What would you do if it was you?
His father was murdered. Not just his father, but his law partner, a candidate for that year's election. At 33 years old, he was thrust into the middle of an election and had to decide if he would run for his father's seat instead.
What would you do?
In this case, Albert Love Patterson's son John Malcolm Patterson stepped up to the plate. He ran into a battle he didn't start. Albert Love Patterson had secured the Democratic attorney general nomination before he was gunned down outside their law office for standing up to the mob. John Malcolm Patterson, at the age of 33, not only stepped into the race but won the election in his father's place.
Like father, like son
Like his father, John did a stint in the military. And, like his father, he earned a bronze star. He attended the University of Alabama law school. Then he ran the law practice while his father campaigned for attorney general.
Public office was not on John's radar. Not until thugs took his father out. Then John became Alabama's attorney general. And afterward, at 37, he became governor. Then he served on Alabama’s Criminal Court of Appeals.
During Patterson's term, Alabama launched a $100 million school building program, increased old age pensions, returned the State Docks to profitability and enacted a small loan law to curb loan sharks.
But his term also saw attacks on the Freedom Riders, who sought to integrate bus waiting rooms and lunch counters. Patterson said later he mistakenly trusted police in Birmingham and Montgomery to protect the Freedom Riders, but they didn't.
"I regret it, and it was bad for my administration," Patterson said in 2003.
Patterson said he knew segregation couldn't be maintained under the Constitution but wanted to delay its end. He said he felt Alabamians would accept integration without violence if the change occurred slowly.
Like many Southern politicians of his generation, Mr. Patterson regretted his early positions on race. Precisely 50 years after his election as governor, he announced he would vote for then-Sen—Barack Obama (D-Ill.), who became the nation's first Black president.
"Having a record of supporting segregation," Mr. Patterson said in an interview for this obituary, "is a terrible burden to bear."
Anne Permaloff, a retired political science professor at Auburn University, pointed to his efforts to achieve many reforms aimed at helping the poorest citizens. Her Auburn colleague Wayne Flynt called Mr. Patterson "the kind of contradictory figure that was so often found in Alabama politics."
Wayne Flynt is right. John Patterson's story is complicated.
He lived and governed during a painful time in our history. Mercifully, and along with our nation, Governor Patterson lived to regret his choices and said so publicly, which took humility and guts. But he made it right—a rarity among leaders.
History is history
Speaking of our history, we need to get something straight. We can't continue to be owned by race baiters and by those who capitalize on our past. Like the failed 1619 project, those pushing the woke agenda or even BLM with leaders who buy expensive houses while ignoring the people they claim to help. It has to stop.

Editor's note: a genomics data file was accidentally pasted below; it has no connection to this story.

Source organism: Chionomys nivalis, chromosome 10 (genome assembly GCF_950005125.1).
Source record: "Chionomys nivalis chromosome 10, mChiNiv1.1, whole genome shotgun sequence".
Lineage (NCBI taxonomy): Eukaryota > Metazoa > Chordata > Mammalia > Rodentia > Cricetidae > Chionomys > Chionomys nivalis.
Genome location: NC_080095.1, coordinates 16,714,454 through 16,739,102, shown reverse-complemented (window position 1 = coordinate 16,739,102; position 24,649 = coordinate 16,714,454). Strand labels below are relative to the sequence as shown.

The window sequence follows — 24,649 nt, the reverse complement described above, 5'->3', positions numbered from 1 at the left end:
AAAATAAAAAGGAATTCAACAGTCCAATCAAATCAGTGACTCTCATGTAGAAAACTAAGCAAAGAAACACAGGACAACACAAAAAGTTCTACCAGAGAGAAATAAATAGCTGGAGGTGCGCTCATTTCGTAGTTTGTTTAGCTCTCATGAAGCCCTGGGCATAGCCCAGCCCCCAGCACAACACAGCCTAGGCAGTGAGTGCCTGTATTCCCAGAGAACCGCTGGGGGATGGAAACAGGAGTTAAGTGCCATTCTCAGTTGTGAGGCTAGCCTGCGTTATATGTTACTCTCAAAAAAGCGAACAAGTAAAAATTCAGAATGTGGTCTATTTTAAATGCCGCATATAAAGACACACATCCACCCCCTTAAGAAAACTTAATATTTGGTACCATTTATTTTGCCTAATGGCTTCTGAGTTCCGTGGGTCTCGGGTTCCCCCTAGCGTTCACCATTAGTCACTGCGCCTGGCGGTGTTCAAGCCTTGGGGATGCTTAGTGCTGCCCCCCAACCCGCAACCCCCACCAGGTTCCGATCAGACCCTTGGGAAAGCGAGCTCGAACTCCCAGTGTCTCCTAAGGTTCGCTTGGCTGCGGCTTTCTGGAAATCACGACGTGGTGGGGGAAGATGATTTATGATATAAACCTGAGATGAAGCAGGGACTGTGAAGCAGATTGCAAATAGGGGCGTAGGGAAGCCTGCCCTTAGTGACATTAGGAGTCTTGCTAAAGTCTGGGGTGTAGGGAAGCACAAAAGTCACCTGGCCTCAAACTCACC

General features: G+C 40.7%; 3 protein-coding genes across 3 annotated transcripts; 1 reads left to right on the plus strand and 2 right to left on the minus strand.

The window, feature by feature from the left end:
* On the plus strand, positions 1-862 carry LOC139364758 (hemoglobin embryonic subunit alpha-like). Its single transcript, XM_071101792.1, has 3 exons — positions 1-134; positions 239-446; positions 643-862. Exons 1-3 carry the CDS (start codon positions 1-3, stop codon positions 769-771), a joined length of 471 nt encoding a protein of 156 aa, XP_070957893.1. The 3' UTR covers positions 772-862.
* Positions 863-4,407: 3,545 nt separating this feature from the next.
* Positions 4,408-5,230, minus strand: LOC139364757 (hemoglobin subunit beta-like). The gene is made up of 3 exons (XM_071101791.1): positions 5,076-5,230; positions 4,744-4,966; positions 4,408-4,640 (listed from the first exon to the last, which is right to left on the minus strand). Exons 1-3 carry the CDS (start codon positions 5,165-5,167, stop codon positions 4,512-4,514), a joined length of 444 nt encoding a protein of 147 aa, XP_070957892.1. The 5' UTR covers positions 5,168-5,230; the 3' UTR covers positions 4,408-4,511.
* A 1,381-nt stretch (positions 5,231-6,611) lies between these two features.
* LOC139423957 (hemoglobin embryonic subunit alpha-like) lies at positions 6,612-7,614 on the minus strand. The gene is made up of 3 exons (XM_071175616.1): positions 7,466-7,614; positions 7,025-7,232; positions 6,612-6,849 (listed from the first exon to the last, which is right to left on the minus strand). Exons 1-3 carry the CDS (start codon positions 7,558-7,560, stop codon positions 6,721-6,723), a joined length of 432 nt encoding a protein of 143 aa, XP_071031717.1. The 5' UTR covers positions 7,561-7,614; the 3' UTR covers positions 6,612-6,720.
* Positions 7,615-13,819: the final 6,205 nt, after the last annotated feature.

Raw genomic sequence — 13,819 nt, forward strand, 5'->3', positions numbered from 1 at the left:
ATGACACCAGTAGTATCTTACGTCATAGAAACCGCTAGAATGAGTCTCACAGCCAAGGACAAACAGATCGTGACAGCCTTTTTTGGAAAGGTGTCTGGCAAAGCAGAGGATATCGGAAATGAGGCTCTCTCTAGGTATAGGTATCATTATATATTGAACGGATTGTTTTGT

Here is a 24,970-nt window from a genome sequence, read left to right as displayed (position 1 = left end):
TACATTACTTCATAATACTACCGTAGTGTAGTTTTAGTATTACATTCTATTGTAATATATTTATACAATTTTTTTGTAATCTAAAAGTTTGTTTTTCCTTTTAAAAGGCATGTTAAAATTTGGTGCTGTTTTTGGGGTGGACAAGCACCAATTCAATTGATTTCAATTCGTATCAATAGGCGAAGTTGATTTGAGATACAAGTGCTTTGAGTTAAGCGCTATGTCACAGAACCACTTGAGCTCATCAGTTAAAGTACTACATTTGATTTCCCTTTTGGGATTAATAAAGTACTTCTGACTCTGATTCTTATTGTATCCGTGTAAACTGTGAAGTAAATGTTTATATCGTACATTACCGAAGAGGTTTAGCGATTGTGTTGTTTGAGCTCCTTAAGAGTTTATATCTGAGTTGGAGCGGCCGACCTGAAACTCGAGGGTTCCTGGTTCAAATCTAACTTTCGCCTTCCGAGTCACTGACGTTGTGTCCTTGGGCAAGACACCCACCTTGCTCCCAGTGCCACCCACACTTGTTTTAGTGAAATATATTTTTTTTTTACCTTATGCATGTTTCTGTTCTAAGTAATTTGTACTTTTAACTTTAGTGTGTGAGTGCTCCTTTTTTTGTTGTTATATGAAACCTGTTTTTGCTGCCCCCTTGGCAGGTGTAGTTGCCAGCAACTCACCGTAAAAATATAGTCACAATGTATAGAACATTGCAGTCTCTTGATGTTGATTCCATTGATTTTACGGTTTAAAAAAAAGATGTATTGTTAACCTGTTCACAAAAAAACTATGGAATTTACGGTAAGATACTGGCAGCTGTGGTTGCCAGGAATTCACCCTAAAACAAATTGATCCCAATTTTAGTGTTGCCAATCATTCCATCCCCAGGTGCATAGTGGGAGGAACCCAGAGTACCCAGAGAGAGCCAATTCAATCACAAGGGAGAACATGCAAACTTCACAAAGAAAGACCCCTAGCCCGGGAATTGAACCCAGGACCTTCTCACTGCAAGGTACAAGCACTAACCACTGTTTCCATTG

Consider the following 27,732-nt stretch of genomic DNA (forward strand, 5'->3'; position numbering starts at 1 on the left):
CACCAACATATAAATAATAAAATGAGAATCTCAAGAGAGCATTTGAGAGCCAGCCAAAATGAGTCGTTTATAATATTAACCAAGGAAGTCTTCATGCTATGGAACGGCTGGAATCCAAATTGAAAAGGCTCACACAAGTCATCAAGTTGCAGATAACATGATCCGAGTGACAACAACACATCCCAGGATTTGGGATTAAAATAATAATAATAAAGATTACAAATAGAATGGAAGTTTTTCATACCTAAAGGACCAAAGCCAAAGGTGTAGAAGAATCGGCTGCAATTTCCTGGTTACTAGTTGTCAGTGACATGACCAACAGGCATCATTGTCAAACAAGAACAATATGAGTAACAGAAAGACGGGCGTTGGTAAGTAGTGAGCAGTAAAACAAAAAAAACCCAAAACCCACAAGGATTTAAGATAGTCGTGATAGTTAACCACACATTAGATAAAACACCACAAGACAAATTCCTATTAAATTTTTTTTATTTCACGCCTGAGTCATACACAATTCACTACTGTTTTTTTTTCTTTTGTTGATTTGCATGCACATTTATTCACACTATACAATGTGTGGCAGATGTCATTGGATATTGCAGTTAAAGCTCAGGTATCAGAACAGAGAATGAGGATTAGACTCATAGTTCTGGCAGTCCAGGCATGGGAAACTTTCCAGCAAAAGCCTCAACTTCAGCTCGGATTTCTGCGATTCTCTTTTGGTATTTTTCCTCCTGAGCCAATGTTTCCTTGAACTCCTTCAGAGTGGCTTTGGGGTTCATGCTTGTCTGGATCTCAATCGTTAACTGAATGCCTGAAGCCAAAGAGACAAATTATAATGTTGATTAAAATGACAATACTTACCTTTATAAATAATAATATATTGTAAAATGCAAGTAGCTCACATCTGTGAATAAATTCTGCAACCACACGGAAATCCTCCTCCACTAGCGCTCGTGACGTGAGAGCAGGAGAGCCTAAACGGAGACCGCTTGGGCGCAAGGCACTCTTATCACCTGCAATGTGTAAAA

We have to stop them.
We have to remind people of the truth, even though it’s quite painful. We have to remind people that slavery has existed in all epochs of history. And though inhumane and wicked, it's been here since the beginning of time. And I say this as a woman with a black birth father and a white birth mother. I say this with my ancestors' painful past and proud blood running through my kids and me. We have to remind people that it was Africans who rounded up and sold other Africans to slave traders.
But who remembers this?
And no. That does not and can not justify the evil or the unspeakable cruelty. But history is history. And that means reminding people that the sin of slavery and, for a time, a segregated country weren't exclusive to the United States. It means reminding people that Republicans pushed for the Voting Rights Act and the Civil Rights Act. And now, it means that we stand against tearing statues down. Because history is history.
Can you imagine tearing down the Coliseum in Rome, where Christians were ripped to shreds by lions? Can you imagine tearing down the Egyptian pyramids, built by slave labor? Where would we be if we tore anything down that brought a painful memory? Who would we be if we can’t learn from the good and from the awful? Where would we be if we can’t learn from the parts of our story we’d rather forget? Who would we be? And how many heroes would we have?
None. That's how many.
For none of us could stand under that weight. Instead, consider John Patterson. A man who ran to a battle he didn't start. A man who had the guts and humility to admit he was wrong. And a man, though flawed, who’s still a hero we can admire.
Amie Beth Shaver is a speaker, writer and media commentator. Her column appears every Wednesday in 1819 News. Shaver served on the Alabama GOP State Executive Committee, was a candidate for State House District 43 and spokeswoman for Allied Women.
The views and opinions expressed here are those of the author and do not necessarily reflect the policy or position of 1819 News. To comment, please send an email with your name and contact information to [email protected].
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